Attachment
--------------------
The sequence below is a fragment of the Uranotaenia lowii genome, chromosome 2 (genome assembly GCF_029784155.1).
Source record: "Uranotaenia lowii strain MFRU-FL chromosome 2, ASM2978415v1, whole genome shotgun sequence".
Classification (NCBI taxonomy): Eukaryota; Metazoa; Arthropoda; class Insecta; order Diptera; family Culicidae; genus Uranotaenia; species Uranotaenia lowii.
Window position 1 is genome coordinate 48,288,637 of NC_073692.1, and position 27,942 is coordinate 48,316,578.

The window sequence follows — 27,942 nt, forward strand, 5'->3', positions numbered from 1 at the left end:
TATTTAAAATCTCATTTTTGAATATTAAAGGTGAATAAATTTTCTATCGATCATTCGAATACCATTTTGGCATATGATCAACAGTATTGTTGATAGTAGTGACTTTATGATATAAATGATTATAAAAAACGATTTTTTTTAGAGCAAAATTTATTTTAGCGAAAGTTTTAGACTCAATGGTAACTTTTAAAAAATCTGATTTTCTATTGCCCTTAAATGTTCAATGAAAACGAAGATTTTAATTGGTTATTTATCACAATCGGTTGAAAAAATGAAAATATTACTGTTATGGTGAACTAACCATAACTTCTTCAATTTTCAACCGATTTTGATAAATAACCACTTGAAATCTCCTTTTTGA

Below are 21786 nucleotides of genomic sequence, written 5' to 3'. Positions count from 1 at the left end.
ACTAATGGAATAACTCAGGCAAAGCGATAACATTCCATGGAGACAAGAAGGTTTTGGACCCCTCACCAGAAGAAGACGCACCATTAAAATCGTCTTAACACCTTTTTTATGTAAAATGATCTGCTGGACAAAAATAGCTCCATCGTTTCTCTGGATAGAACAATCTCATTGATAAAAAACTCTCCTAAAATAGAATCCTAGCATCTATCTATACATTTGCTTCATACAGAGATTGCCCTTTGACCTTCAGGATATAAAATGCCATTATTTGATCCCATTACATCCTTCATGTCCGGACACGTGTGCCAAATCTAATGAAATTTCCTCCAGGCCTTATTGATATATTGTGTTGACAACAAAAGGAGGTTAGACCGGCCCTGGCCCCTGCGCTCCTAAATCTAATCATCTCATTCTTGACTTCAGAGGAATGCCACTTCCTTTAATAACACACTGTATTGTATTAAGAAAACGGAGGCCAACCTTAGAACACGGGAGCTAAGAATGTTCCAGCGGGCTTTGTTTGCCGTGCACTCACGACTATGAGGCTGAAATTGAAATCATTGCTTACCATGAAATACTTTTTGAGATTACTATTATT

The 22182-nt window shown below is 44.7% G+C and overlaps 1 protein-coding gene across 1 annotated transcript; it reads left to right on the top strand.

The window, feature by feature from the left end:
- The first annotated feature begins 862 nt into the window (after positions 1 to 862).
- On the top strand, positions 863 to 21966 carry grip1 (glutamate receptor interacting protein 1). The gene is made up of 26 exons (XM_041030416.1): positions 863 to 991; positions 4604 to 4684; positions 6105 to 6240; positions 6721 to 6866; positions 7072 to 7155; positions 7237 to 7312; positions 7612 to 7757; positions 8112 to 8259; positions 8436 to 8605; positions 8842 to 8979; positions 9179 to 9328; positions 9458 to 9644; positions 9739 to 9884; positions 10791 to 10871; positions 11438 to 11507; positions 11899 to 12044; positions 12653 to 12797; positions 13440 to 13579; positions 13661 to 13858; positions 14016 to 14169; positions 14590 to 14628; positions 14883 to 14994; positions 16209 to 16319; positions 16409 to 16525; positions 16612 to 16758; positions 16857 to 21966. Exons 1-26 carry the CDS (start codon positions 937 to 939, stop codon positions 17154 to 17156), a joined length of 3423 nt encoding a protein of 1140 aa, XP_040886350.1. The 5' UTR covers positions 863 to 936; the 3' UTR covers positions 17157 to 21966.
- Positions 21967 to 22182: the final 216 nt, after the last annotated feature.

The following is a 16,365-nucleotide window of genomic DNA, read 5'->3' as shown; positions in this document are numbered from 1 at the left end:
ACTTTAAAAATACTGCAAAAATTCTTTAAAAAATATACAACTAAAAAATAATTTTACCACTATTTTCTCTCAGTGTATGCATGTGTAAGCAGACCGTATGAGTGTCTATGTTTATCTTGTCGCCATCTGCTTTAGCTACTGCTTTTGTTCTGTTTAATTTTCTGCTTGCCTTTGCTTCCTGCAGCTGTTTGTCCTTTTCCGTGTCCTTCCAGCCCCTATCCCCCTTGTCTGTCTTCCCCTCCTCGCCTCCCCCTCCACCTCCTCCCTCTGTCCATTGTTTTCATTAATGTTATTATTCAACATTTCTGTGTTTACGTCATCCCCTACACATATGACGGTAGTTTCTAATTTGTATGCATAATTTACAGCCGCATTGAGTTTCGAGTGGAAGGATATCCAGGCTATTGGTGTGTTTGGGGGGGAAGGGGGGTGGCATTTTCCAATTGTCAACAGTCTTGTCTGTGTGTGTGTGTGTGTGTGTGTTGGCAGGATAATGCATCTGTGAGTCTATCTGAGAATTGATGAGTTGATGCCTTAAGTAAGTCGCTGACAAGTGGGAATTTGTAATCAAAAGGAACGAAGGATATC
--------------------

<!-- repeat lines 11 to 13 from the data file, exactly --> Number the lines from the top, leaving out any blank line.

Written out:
- The first annotated feature begins 862 nt into the window (after positions 1 to 862).
- On the top strand, positions 863 to 21966 carry grip1 (glutamate receptor interacting protein 1). The gene is made up of 26 exons (XM_041030416.1): positions 863 to 991; positions 4604 to 4684; positions 6105 to 6240; positions 6721 to 6866; positions 7072 to 7155; positions 7237 to 7312; positions 7612 to 7757; positions 8112 to 8259; positions 8436 to 8605; positions 8842 to 8979; positions 9179 to 9328; positions 9458 to 9644; positions 9739 to 9884; positions 10791 to 10871; positions 11438 to 11507; positions 11899 to 12044; positions 12653 to 12797; positions 13440 to 13579; positions 13661 to 13858; positions 14016 to 14169; positions 14590 to 14628; positions 14883 to 14994; positions 16209 to 16319; positions 16409 to 16525; positions 16612 to 16758; positions 16857 to 21966. Exons 1-26 carry the CDS (start codon positions 937 to 939, stop codon positions 17154 to 17156), a joined length of 3423 nt encoding a protein of 1140 aa, XP_040886350.1. The 5' UTR covers positions 863 to 936; the 3' UTR covers positions 17157 to 21966.
- Positions 21967 to 22182: the final 216 nt, after the last annotated feature.